[ExI] psychology and evolution

William Flynn Wallace foozler83 at gmail.com
Fri Apr 24 17:04:33 UTC 2020

Having a god dictate to you is far more impressive than having a chief or
shaman tell you what to do.  So to answer the question posed to the leader
"What makes you so special?" is answered by a god or gods telling the
leader what to do.  Being directly in touch with a god is an awesome thing,
and if you can get people to believe that, you can ask of them anything,
including human sacrifice.

You start off treating your parents as authorities, then by generalization
your other relatives, then tribal leaders and ultimately the tribe's gods.
Just generalization is all that is needed to explain this sequence.

I probably could get some data to support this (but haven't):  I suspect
that more people are authoritarian than libertarian and contrarian.  'All
we like sheep....'

bill w

On Thu, Apr 23, 2020 at 5:43 PM Keith Henson via extropy-chat <
extropy-chat at lists.extropy.org> wrote:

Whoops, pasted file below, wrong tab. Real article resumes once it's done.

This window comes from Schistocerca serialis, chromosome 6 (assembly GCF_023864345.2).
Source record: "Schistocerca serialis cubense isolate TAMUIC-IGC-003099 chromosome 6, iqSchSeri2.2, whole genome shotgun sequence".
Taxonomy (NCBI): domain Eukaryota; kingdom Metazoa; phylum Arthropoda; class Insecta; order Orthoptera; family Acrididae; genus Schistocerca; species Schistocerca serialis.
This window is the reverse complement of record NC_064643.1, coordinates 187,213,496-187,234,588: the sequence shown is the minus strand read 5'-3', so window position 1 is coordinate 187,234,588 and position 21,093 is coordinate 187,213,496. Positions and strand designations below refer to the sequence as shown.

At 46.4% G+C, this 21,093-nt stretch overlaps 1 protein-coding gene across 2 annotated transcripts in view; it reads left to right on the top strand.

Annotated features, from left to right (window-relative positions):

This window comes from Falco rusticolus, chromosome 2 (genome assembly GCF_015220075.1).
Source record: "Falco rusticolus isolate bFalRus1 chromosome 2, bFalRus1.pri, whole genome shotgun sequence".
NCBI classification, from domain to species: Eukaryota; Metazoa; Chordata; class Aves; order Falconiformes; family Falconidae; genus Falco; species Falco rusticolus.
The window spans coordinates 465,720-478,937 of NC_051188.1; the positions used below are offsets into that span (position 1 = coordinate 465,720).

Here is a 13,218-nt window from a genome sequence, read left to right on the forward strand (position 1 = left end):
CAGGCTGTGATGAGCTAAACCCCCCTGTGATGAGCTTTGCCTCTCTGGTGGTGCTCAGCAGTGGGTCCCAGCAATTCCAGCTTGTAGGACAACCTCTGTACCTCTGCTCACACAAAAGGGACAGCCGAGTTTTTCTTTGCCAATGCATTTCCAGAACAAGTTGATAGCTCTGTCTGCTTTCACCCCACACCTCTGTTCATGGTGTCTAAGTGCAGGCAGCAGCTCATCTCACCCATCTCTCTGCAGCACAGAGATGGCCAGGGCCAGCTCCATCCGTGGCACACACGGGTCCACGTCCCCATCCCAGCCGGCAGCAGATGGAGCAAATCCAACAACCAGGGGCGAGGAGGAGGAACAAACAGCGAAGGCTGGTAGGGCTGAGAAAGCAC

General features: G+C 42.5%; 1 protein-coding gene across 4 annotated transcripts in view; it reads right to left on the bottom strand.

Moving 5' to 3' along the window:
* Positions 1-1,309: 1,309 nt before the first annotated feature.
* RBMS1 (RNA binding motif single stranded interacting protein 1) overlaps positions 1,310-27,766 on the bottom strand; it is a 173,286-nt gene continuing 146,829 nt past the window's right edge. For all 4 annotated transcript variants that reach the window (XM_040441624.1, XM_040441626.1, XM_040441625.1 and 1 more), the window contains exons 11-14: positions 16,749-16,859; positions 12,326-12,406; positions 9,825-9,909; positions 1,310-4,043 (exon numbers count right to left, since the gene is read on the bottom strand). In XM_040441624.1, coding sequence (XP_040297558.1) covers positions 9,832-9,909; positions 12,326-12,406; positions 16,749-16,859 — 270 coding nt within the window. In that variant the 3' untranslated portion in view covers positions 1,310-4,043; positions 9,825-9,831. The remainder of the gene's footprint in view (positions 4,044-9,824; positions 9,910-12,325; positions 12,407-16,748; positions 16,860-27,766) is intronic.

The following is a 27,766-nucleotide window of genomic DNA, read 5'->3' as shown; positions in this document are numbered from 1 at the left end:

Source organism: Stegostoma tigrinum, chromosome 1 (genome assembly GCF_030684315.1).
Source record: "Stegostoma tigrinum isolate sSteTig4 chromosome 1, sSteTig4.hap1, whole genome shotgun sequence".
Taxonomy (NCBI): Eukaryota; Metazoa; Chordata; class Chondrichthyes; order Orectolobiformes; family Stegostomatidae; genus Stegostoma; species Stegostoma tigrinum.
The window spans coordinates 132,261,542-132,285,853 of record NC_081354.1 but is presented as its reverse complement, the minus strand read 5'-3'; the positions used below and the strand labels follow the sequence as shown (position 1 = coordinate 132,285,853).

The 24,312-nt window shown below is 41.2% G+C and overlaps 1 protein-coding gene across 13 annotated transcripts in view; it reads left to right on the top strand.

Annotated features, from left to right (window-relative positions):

>  Ben Zaiboc <ben at zaiboc.net> wrote:
>  snip
> > I always thought that religion was the result of our desire to
> understand how the world works, but kind of gone wrong.
> Selection occurs only by individuals failing to reproduce.  (Often by
> dying.)
> For some trait to become as widespread as religion, at some point in
> our past having this trait made a big difference in survival.  For the
> traits behind capture-bonding, the selection forces are obvious.
> Captives who did not bond to captors did not reproduce, most likely
> they were killed.  This selection was around 10% per generation and
> the result is the trait is widespread if not nearly universal.
> I am at a loss to imagine how the psychological traits behind religion
> were directly selected.  In addition, what we now consider religions
> have not been around long enough to cause this selection.
> When you can't come up with a direct selection story (which you can't
> for drug addiction) then you need to consider an indirect selection.
> Wars provide enough evolutionary selection to make those psychological
> traits close to universal.  But the selection path between
> psychological traits for wars and those for religion is not obvious.
> I suppose that the psychological traits that allow the warriors to get
> whipped up on xenophobic memes and go off to kill neighbors might also
> make them vulnerable to religions.  A lot of religions seem to have
> xenophobic origins.
> When you invoke Darwinian selection for a psychological trait that has
> become widespread, you have to consider strong selection over a
> considerable time.
> Keith
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